Breaking News:

What is the Brunnstrom Approach?

Font size:
The Brunnstrom approach is a type of physiotherapy treatment used with patients with movement problems following damage to the brain and spinal cord, (central nervous system/ CNS).

Functional movement rehabilitation exercises supervised by a specialist neurological physiotherapistAbove: Functional movement rehabilitation exercises supervised by a specialist neurological physiotherapist

Principles of the Brunnstrom approach

The Brunnstrom treatment approach is based around two principles:

1st Principle - Normal movement (how a healthy individual moves) requires muscles working together (synergistically) following damage to the CNS the muscles will not work as well together. During recovery muscles will start working together better.

2nd Principle - Following damage to the CNS, movement recovery follows a specific sequence. The sequence is:
  1. Immediately after the onset of injury there may be no "voluntary" movement.
  2. Spasticity (increased muscle tone) appears, basic movement reflexes appear.
  3. Patient begins to gain voluntary control over their reflexes. This may cause an increase in spasticity.
  4. Basic movement patterns are developed. This leads to a reduction in spasticity.
    As progress continues, more complex movement patterns are learnt and there is a further decrease in spasticity.
  5. Spasticity disappears and individual movements become possible and coordination approaches normal.
  6. Normal function is restored.

Brunnstrom Treatment

Physiotherapists using the Brunnstrom approved aim to maximise recovery and restore normal function as soon as possible following an injury to the CNS. Treatment includes:
  • Encouraging whatever movement is possible and building on it, through; strengthening, sensory stimulation, positive reinforcement, verbal feedback, and the use of reflexes.
  • Treatments will involve tasks that are difficult but achievable. As soon as the task is achieved new goals will be set. Patients are taught to use the voluntary movement that is available to them to achieve goals / tasks.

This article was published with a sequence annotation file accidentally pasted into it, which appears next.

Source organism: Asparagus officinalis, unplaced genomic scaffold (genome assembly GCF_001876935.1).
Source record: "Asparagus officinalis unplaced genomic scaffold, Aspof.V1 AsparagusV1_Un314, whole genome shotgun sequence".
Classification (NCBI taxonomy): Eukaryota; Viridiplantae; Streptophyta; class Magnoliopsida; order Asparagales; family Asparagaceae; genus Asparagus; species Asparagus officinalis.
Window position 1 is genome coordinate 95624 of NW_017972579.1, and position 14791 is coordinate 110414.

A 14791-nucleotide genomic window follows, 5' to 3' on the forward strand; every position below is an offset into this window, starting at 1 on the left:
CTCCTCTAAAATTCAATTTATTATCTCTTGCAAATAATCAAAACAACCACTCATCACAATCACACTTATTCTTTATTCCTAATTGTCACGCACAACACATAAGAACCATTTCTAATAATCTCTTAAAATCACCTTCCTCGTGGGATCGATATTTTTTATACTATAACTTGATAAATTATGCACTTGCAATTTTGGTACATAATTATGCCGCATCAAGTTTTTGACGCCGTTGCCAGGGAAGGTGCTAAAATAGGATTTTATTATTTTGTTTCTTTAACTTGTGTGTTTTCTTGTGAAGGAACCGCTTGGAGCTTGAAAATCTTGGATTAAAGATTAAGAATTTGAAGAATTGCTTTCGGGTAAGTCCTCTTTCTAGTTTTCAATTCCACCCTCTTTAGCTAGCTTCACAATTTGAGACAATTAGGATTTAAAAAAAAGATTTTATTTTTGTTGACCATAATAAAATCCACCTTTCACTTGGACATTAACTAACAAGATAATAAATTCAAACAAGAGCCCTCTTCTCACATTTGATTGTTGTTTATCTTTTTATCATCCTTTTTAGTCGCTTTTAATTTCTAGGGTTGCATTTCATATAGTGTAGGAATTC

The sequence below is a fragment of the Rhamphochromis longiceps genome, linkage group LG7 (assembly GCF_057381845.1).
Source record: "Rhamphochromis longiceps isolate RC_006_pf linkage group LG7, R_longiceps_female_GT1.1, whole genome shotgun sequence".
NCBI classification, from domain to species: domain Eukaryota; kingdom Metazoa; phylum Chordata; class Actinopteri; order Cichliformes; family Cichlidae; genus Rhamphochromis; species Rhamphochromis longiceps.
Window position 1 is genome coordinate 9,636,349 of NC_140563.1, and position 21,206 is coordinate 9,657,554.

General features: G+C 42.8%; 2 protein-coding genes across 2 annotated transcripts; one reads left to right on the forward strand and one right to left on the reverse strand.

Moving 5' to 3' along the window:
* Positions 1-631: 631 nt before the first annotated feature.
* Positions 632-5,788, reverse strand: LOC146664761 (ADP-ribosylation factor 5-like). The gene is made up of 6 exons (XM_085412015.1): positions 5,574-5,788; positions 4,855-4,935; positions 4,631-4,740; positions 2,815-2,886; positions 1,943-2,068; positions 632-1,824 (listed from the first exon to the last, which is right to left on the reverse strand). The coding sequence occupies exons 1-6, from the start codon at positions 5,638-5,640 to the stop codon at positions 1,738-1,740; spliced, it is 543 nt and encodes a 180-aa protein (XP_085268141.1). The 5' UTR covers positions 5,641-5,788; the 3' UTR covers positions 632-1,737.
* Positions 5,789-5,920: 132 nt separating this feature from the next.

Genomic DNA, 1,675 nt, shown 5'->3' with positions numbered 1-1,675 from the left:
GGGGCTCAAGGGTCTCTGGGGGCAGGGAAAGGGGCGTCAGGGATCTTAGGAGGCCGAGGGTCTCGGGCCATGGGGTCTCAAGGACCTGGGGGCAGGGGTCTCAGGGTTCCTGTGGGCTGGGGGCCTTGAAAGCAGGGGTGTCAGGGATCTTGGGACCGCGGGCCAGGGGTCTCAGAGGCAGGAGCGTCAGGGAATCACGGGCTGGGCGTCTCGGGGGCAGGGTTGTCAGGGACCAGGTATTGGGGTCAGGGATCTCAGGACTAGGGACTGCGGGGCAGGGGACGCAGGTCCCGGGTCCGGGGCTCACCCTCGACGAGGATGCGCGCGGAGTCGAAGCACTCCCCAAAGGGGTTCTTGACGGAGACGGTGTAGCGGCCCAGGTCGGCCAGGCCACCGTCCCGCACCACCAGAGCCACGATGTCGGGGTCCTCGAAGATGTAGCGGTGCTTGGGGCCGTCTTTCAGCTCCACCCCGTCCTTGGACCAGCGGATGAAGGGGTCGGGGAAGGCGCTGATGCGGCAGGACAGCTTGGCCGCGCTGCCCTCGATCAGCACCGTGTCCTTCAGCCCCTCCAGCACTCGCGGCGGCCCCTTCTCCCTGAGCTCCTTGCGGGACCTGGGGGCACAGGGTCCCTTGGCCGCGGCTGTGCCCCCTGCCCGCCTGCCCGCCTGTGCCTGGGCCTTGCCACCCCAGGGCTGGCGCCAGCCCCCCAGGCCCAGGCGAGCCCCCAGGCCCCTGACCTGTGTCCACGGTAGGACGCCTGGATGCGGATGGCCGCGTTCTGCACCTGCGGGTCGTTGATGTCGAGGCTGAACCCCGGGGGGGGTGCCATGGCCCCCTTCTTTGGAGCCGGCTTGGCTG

• Movement will be progressed in the correct sequence. Abnormal movement always comes first following injury and there is a normal pattern of recovery before normal patterns of movements are obtained. The Brunnstrom approach acknowledges that before normal movement can be restored there will be a period of abnormal movement. It is the job of the physiotherapist to get their patients through the stages of abnormal movement to achieve normal movement and function.

Benefits of the Brunnstrom approach

The Brunnstrom approach emphasises the ability to recover normal movement by facilitating reflexes, basic muscle synergies and sensory stimulation. This type of treatment will help:
  • Increase muscle strength
  • Stretch tight muscles
  • Regain motor control
  • Recover voluntary movement
  • Improve functional tasks such as sit to stand, walking, reaching, grasping and hand to mouth
  • Improve the sequence of functional activities in order to achieve a specific aim
  • Improve posture
  • Increase independence
The Brunnstrom approach is also based on the principle that the treatment chosen should match your stage of recovery. Furthermore, it recognises the need for goals set to be achievable. Each goal needs to be attained before further goals are set. This approach also highlights the importance of verbal and visual commands and repetition to enhance recovery.
Also read: